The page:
Types of Search Queries
In the world of eCommerce, searcher intent can be organized into three types of search queries: Navigational queries, Informational queries, or Transactional queries. These three types are outlined below:
People commonly search for a brand or company name, or a specific website. These are known as navigational searches. For example, people love to type “Facebook.com” into Google’s search box.
In the neverending search that is life, human beings are constantly seeking answers to questions, and this is where informational queries come in.
Words used in informational search queries are often a look inside the searcher’s mind. For instance, some queries are basic, like “how to start an LLC", “what is conversion rate optimization”. Others, like search queries including words such as ‘reviews’ or ‘quotes’ (“Tesla reviews” or “dental insurance quotes”), indicate that people are well past the discovery portion of the customer journey, and are most likely further down the sales funnel, researching social proof and listening to what others say before making a purchase decision.
These are the searches to do something specific like “buy dental insurance” or “wagyu beef for sale”. These commonly include the the words “get”, “buy", or “subscribe”. Transaction oriented search queries occur when the searcher has their credit card out and is ready to make a purchase.
Stages of a Basic Sales Funnel
These types of search queries represent different moments people have before making a purchase online and they align with the stages of a sales funnel.
If you’re interested in improving your website’s conversion rate, start by making sure your content speaks to individuals at every stage of the sales funnel by considering the Navigational, Informational, and Transactional queries they might be making.
In this stage, people are seeking information and knowledge on a topic. Examples can be tips, white papers, newsletters, checklists, infographics, press releases or blog posts.
The consideration stage is where people seek demonstration of solutions and expertise. Examples are webinars, case studies, reviews, testimonials, product pages, spec sheets, videos, or consumer information guides.
The decision stage is where people show signs of being ready to buy, and are simply looking for reinforcement and validation. Appropriate content assets for this stage are things like Free Trials, Demos, Free Consults, Quotes and Estimates, and are often located right next to the buy button.
The retention stage is where you continue providing helpful information about the product or service, essentially nurturing the client relationship. It’s also where you have the most opportunity to upsell and/or improve their average lifetime value of any given customer.
Every piece of content on your website needs to work in concert, helping visitors investigate further into the sales funnel with each call-to-action.
A Blog Can Help, Big Time
If you’ve been in business for any period of time, you most likely have an existing website and perhaps even a blog on that website. If, for some reason, your website is void of a blog, take a moment to consider why and reflect on this article about the importance of blogging.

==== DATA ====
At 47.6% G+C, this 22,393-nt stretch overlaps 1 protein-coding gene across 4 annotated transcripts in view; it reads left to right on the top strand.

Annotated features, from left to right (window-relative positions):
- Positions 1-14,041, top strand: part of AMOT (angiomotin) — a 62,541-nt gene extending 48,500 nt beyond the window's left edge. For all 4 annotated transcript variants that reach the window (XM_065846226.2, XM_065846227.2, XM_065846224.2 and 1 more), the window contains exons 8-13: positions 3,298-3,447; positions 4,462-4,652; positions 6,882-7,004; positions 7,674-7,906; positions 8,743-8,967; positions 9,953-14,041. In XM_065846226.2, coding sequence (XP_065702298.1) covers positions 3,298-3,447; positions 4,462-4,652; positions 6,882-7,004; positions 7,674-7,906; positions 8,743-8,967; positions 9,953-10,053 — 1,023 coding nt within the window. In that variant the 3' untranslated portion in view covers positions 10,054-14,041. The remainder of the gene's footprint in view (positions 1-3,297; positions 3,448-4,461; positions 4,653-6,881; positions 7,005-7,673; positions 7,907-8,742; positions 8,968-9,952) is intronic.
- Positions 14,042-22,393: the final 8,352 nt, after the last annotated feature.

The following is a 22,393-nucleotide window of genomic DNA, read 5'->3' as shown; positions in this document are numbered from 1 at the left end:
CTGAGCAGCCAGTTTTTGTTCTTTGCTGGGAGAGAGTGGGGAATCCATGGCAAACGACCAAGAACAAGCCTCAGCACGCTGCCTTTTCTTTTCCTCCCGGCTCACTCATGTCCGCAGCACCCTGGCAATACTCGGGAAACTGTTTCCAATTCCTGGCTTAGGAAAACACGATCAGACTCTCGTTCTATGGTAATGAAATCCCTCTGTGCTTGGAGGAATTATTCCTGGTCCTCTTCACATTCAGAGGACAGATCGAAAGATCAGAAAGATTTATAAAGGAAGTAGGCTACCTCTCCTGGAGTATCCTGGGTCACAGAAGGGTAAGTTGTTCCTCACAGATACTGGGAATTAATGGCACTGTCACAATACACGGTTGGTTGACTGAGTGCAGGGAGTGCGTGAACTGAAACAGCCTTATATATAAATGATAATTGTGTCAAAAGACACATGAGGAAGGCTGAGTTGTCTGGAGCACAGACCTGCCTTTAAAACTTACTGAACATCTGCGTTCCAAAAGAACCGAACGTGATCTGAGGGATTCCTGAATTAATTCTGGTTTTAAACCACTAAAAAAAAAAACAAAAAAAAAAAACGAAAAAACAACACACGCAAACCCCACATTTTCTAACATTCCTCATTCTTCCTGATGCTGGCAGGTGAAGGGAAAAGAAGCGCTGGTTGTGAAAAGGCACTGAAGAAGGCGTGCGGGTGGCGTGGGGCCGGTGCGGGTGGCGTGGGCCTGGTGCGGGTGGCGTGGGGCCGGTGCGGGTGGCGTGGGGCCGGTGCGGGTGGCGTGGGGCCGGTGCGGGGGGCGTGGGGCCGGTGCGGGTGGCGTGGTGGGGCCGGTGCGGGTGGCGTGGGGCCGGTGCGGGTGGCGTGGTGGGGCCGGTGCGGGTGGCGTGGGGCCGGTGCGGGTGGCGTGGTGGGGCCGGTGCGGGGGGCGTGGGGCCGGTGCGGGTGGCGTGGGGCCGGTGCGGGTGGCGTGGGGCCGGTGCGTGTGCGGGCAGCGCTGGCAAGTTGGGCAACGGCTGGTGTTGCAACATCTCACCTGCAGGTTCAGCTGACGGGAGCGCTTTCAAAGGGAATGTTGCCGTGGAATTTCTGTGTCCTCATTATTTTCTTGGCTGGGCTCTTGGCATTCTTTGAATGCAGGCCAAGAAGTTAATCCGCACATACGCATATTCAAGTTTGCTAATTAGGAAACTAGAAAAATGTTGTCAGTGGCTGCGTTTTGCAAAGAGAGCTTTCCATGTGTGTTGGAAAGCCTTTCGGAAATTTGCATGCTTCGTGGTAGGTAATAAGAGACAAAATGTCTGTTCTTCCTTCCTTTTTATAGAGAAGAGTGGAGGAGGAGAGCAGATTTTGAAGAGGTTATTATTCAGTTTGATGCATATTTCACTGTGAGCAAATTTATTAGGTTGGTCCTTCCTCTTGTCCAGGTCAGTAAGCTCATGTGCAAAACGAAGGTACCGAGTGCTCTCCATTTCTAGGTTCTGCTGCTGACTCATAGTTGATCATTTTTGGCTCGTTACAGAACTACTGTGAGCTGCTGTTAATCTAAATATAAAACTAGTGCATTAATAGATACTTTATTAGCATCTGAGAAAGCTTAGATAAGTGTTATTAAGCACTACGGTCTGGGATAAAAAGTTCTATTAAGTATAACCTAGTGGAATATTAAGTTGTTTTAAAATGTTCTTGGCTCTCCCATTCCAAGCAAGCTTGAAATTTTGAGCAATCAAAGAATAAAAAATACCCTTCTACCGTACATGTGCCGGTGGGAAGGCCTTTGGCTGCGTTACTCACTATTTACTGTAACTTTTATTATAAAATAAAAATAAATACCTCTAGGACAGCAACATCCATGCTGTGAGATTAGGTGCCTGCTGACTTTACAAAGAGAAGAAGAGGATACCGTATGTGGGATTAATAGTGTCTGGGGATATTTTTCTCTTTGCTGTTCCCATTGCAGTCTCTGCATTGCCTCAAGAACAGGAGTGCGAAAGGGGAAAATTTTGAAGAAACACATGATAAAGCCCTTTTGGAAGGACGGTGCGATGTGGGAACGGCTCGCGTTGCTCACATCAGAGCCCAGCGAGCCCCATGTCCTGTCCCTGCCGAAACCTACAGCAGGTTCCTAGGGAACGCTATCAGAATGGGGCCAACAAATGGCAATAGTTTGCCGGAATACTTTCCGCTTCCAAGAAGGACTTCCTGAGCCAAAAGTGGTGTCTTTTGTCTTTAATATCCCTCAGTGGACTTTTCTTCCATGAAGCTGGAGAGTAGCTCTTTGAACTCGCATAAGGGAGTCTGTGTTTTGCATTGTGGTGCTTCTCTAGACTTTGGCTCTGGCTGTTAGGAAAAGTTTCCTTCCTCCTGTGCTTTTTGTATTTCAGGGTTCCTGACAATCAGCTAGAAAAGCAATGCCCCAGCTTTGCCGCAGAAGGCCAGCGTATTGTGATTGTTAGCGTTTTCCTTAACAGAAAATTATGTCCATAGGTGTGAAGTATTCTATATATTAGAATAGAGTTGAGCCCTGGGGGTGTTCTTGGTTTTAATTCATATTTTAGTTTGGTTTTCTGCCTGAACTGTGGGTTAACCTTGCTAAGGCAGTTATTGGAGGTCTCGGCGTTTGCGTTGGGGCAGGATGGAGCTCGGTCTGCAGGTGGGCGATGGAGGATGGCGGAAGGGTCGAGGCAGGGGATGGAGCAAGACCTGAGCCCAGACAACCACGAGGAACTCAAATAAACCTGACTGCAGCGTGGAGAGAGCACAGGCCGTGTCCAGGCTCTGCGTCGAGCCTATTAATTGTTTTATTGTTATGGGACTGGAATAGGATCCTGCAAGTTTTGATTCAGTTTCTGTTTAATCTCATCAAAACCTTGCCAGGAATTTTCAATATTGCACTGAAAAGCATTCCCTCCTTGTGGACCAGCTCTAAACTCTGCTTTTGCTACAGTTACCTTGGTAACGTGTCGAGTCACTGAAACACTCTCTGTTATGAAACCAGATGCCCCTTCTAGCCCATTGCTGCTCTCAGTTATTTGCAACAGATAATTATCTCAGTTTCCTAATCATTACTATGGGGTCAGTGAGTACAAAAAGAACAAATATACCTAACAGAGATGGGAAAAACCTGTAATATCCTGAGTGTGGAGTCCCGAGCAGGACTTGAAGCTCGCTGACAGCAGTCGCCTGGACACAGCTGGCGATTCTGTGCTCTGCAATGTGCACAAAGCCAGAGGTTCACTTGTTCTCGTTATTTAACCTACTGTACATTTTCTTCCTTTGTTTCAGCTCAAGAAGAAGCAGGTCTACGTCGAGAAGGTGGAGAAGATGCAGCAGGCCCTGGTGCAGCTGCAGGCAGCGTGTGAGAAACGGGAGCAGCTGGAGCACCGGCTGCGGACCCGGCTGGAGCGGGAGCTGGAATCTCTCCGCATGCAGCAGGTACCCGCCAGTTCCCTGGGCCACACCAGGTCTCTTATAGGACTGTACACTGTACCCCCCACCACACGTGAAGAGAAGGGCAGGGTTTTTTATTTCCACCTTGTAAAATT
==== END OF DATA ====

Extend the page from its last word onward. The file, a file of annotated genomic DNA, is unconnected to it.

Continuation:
Having a blog is the perfect vehicle to amass a corpus that assists in building trust, establishing your brand, and setting you apart from the competition as the go-to source for information in your industry.
Additionally, blog articles are meant to act as landing pages, or individual doorways into your website. When crafting content for your blog, consider at least one article for every level of search intent.
Improving Existing Pages
Focusing your content to searcher intent doesn't have to be relegated to a blog, however. You've probably got content on your site already, so you can optimize what's there in place of or in tandem with new content creation.
For this exercise, begin with the pages that drive the most traffic to your website. If you don’t know what pages bring you the most web traffic, look at your Google Analytics account and drill down to Behavior > Site Content > Landing Pages.
Then, ask yourself “Do these pages have a high bounce rate”? Bounce Rate is the percentage of visitors who navigate away from the site after viewing only one page (regardless of the time spent on that page). Google monitors each of your website page’s bounce rate, downgrading your rank if it sees more people are bouncing off, indicating users aren't finding what they were looking for.
Ideally, you want the user to engage further with the website by clicking through to another page on the website, getting them closer to the target behavior.
Google wants to provide relevant, helpful, and valuable content, so a good bounce rate is essential. And, as you guessed, this all lines up with the search intent.
The spectrum of search intent is broad and varied. A great place to start is with keyword research. It can help narrow the expansive list of prospects down to targeted topics, and help guide blog post and dynamic content development.
An easy and straightforward approach to keyword research is be summarized by Rand Fishkin of MOZ in a recent Whiteboard Friday video.
This article only really scratches the surface of true search intent as it relates to improving your conversion rate. There are many things to consider, many tools to use, and a lot of data to sort through in order to do it right.
Consider this short read as a catalyst, suggesting different ways to approach the content on your site. Moving forward, consider all the ways to align your content with the people you want to attract and retain.